(KGET) — Brian Skerry spent more than 10,000 hours under the sea with a large wave of that time working as a photographer for National Geographic Magazine. Despite all of his work to show the mysteries of the deep sea, Skerry continues to be surprised.
One of those surprises is included in the new Disney+ four part series from National Geographic, “Secrets of the Whales.” It is scheduled to be available on the streaming service starting April 22. The timing of this in-depth look at the largest mammals on the planet is being released on Earth Day.
The production – narrated by Sigourney Weaver – comes from Academy Award-winning filmmaker and conservationist James Cameron. The series – filmed over a three-year span in 24 locations around the globe – takes a deep dive to look at five different whale species – orcas, humpbacks, belugas, narwhals and sperm.
Skerry was in the process of filming a pod of orcas off the coast of New Zealand when he faced a first-time situation. One of the whales had captured and killed a stingray that was to be the meal for the pod. Before the group could eat, the whale moved toward Skerry and dropped the stingray at his feet as if to offer to share the meal.
It’s this kind of rare experience that has helped keep Skerry excited about his job and become one of the top photographers of life in the sea. Skerry is a Founding Fellow of the International League of the Conservation Photographers, the Explorer-In-Residence at the New England Aquarium and in 2015 he was named a Nikon Ambassador in the United States.
His underwater photography work started in 1982 when he would take divers to explore New England shipwrecks. Skerry began to have his work published in magazines and newspapers. His first book – Complete Wreck Diving – was published in 1995. Since then, he has published 23 feature stories in National Geographic Magazine.
Skerry has seen the wonders under the sea through the lens of his camera. He’s convinced that view has given him a much more intimate look at the world under the water.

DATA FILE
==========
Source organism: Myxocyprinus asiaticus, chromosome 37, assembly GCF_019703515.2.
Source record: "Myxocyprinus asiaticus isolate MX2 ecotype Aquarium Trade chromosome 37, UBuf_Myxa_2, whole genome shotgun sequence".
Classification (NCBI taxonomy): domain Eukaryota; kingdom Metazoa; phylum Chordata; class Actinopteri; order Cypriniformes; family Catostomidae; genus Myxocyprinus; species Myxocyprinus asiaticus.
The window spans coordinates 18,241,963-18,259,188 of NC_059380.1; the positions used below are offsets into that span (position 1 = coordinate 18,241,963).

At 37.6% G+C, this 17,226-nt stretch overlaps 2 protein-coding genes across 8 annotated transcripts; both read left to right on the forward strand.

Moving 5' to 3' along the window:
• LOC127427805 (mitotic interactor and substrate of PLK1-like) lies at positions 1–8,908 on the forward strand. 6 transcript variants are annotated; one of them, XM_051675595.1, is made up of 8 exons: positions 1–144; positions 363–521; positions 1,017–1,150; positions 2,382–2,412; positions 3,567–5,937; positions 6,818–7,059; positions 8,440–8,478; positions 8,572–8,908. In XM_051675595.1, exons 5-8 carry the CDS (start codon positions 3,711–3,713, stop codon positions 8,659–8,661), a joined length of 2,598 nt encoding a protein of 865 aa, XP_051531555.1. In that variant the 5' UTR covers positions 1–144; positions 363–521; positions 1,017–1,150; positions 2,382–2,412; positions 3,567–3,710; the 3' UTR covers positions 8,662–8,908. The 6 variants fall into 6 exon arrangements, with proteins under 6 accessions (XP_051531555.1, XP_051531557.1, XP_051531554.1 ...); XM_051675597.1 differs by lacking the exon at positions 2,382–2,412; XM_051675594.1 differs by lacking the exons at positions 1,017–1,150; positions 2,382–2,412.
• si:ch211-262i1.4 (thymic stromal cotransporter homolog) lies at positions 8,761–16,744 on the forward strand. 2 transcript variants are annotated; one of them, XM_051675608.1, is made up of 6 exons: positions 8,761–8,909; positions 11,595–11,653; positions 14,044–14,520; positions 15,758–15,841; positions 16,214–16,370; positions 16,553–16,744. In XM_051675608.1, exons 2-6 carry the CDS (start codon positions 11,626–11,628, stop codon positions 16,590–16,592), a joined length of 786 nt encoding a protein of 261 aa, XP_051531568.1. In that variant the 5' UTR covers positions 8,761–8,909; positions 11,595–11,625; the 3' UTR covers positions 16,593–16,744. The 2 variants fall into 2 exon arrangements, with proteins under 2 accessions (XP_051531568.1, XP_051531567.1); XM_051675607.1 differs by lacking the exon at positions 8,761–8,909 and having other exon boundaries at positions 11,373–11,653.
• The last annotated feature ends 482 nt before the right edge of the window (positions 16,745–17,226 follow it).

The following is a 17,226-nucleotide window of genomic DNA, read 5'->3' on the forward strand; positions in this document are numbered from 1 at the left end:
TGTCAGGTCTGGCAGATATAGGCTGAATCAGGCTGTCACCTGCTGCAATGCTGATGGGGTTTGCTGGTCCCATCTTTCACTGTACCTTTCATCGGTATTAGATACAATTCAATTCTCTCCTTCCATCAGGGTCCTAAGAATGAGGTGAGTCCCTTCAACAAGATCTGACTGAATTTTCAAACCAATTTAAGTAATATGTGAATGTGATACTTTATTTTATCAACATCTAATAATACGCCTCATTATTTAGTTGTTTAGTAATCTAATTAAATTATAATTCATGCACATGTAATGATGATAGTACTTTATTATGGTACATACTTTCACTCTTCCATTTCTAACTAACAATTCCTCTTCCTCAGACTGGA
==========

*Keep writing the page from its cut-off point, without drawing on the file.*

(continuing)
“I am in that zone,” Skerry says. “But, that being said, I will also admit that I think the stress or pressure of delivering a National Geographic quality image also takes me away.
“If it weren’t for these photos, I might have forgotten those experiences because I am so in that zone. I get to see the world in a unique way through that lens but with the same token, there is a great anxiety of making sure you don’t miss it.”
There will be plenty of ways for Skerry to remember the assignment for “Secrets of the Whales.” Along with the four-part series, the April 15 edition of the National Geographic Magazine will feature an in-depth look at the oceans. There is also a large book of his photography – also called Secrets of the Whales – being released.
The three offerings offer new insights into the complex societies of the whales. Whales—especially the sperm and humpback species— share an ability to learn and adapt to opportunities, from specialized feeding strategies to migration techniques. There is also evidence of deeper, cultural elements of whale identity, from unique dialects to matriarchal societies to organized social customs like singing contests.
Years of taking pictures has taught Skerry one big lesson: at the end of the day, it comes down to it being a guy and a camera. But, technology has changed dramatically since he started four decades ago. Skerry laughs and says there was a time when he was using film instead of a digital camera so he had only 36 frames and no immediate idea of he had gotten the picture he needed.
Now, he can shoot thousands of photos to increase the odds of having the right frames. The use of drones has also been a major advancement as they eliminate the need for helicopters or airplanes to get aerial photos of life on the surface of the sea.
Whether his work has been below, above or on the sea, Skerry has had a very close look at what is happening in the world when it comes to whales. The good news is that whales are no longer being hunted in such large numbers as they were when the whaling industry was at its peak.
“Some of their populations have bounced back,” Skerry says. “But, at the same time the oceans are dying the death from a thousand cuts. In the last 60 years, commercial and industrial fishing has removed 90% of all the big fish in the ocean.
“We are dumping 18 billion pounds of plastics into the oceans every year. We have a scene in the orca episode where a mom is carrying her dead calf and we don’t know how it died. But, it is very likely from the toxic material in the mother’s tissues. The bigger threat is that our oceans are in trouble.”